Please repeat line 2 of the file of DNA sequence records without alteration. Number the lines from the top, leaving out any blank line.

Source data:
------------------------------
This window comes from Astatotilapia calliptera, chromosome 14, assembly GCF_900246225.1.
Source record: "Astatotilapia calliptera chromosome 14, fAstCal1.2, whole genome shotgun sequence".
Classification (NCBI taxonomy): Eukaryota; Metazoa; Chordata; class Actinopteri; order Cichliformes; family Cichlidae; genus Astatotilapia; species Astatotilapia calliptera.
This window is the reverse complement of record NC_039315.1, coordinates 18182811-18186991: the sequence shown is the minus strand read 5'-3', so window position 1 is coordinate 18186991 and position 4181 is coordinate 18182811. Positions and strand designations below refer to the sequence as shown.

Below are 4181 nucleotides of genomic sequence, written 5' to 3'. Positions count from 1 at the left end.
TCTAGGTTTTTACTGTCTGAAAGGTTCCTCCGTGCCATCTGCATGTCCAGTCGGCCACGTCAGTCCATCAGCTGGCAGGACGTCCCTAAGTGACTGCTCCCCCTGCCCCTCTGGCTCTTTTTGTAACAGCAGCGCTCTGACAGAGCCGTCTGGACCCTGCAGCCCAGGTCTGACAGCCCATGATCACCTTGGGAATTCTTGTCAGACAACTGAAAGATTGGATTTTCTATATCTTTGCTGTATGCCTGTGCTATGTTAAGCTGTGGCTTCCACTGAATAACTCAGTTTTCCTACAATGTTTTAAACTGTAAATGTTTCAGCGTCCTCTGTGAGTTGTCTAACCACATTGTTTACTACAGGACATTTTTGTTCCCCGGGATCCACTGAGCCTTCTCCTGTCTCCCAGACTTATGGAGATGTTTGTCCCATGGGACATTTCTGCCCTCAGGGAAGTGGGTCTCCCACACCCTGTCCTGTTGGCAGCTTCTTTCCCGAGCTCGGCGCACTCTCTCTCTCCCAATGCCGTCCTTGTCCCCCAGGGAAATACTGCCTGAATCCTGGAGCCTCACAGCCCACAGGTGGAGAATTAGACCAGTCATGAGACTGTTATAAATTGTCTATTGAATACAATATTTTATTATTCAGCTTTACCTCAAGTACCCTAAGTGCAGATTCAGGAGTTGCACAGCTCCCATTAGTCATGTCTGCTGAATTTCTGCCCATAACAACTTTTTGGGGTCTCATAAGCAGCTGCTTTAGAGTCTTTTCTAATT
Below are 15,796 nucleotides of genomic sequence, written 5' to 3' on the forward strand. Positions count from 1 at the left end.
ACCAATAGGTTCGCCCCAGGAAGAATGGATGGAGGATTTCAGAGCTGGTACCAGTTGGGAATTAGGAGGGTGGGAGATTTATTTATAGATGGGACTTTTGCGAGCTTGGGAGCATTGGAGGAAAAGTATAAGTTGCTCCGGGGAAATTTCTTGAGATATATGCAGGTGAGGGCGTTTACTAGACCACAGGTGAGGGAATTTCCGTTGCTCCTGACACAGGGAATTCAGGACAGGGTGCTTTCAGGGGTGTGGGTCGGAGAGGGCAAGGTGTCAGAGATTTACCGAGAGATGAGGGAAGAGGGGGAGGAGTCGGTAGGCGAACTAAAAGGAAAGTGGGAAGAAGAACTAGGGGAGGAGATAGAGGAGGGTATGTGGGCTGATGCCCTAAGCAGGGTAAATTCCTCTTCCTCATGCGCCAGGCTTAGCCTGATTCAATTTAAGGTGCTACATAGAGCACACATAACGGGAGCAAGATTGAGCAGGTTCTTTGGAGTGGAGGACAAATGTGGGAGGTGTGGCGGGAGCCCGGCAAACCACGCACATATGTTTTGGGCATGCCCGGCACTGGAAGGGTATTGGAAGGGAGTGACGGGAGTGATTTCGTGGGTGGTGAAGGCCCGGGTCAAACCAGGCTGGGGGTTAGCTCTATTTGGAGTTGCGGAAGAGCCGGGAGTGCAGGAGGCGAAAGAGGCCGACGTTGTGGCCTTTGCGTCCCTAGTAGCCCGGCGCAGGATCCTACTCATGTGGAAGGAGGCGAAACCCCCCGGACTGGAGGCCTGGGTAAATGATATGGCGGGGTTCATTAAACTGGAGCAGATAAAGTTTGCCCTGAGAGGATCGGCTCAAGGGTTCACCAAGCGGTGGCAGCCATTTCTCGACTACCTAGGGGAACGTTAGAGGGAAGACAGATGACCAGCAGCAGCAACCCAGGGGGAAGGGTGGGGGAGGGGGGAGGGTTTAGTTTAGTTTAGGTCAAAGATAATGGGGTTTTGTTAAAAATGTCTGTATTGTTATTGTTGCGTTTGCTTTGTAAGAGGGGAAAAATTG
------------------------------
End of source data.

Source record: "Astatotilapia calliptera chromosome 14, fAstCal1.2, whole genome shotgun sequence".